After leaving school at 16 I did a number of unskilled manual jobs before going to college to study Music Technology. I had been making exclusively Drum and Bass since I was 14 and after performing at a number of parties, raves, radio stations etc, my heart was set on being a Drum and Bass producer.

The college course was split between producing and engineering, so I spent a lot of time in the studio with bands, or gigging with them. It was a fellow student who introduced me to this album. We sat round his house one afternoon after lectures and he put this album on. Then he got out his guitar and we covered the songs on the album. We spent hours just playing our own versions of them. I had never really thought about rock and roll as something I would be into. I certainly never saw myself as a real musician – I was an aspiring MC and producer.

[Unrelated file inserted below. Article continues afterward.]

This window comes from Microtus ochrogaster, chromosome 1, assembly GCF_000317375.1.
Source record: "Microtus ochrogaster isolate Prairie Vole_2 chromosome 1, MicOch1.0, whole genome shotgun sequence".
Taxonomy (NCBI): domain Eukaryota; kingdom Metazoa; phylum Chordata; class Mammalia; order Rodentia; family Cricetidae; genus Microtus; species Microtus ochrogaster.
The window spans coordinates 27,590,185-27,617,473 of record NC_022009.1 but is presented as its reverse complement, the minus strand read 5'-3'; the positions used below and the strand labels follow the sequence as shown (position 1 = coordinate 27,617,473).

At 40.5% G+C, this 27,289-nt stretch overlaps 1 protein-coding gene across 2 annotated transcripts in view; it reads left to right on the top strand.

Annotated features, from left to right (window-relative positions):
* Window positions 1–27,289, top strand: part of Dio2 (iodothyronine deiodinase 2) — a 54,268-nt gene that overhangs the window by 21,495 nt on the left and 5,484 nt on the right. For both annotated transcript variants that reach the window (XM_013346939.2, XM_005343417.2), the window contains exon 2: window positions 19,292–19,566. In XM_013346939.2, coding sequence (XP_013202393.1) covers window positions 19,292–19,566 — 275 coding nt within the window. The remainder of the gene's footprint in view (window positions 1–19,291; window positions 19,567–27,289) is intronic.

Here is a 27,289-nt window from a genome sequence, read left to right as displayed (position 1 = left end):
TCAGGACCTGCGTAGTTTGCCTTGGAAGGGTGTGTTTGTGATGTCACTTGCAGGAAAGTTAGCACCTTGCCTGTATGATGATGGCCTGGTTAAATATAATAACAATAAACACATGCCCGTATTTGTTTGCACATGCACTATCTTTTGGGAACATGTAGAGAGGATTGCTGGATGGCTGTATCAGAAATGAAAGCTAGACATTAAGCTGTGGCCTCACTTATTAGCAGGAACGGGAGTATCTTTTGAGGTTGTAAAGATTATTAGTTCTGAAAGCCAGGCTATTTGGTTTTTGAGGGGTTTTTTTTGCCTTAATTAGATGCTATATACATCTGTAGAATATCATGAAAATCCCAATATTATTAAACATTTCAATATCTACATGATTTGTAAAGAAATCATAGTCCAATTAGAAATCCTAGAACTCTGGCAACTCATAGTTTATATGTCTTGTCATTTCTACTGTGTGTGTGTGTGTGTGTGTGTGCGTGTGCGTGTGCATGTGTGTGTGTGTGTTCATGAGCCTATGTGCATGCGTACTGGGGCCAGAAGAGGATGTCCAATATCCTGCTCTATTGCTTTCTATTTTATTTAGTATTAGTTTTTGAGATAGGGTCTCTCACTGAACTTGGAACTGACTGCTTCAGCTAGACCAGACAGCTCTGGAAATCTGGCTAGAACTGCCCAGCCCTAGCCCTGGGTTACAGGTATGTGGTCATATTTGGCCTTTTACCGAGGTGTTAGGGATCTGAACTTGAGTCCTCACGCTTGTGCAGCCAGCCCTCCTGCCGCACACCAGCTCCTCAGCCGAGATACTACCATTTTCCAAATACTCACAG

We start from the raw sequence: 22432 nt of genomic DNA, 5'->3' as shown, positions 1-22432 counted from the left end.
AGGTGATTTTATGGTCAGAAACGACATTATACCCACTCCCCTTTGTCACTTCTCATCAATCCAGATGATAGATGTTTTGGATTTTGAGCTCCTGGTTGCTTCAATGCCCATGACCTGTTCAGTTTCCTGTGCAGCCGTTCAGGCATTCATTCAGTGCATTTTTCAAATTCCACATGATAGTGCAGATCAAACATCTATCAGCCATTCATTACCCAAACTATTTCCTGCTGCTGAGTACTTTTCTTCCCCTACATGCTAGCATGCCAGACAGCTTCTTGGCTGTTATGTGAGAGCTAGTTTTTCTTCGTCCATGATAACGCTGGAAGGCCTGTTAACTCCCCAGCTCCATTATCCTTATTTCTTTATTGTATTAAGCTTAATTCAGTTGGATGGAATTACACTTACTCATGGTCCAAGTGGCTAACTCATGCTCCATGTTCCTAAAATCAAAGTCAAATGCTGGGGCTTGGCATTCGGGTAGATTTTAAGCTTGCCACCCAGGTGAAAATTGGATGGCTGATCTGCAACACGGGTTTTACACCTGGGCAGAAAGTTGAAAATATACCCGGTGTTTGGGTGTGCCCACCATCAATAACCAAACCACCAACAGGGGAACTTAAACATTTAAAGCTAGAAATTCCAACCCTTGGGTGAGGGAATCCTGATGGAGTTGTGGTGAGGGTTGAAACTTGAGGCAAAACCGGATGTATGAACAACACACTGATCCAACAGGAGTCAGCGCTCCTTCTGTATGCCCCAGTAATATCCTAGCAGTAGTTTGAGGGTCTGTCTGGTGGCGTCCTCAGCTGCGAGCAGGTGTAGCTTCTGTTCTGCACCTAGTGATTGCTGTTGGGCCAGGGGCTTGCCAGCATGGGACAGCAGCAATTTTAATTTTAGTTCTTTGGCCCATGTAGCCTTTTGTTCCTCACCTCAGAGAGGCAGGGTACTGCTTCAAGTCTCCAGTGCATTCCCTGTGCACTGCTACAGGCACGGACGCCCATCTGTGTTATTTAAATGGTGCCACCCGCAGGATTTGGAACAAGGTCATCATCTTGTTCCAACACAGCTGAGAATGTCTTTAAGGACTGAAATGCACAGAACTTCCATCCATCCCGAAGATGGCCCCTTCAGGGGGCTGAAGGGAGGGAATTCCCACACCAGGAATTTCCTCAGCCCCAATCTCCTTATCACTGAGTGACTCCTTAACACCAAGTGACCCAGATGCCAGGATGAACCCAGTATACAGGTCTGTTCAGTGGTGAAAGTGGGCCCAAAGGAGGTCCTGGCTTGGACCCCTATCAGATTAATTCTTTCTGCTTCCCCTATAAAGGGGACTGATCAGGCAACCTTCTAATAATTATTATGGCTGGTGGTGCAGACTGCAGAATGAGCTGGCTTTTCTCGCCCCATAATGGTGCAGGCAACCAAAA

But the Libertines changed that. Up the Bracket has a raw, punky edge to it that resonated in me. It felt real, from the streets, and deliberately shabby with shouts and drunken adlibs included in the mixes to give it that feeling you were at a gig watching these guys rocking out. From the bands I produced and engineered for it was amazing to think I could shift my focus to ACTUAL music. But I did, because of this album.

I went to Argos the next morning and bought a guitar. I ignored my dad’s comment ‘Why are you buying a guitar when you can’t play? John Lennon and Bob Dylan didn’t need lessons, they just picked it up and had that talent. You can’t learn that.’ And I’ve spent the last 18 years trying to learn that talent.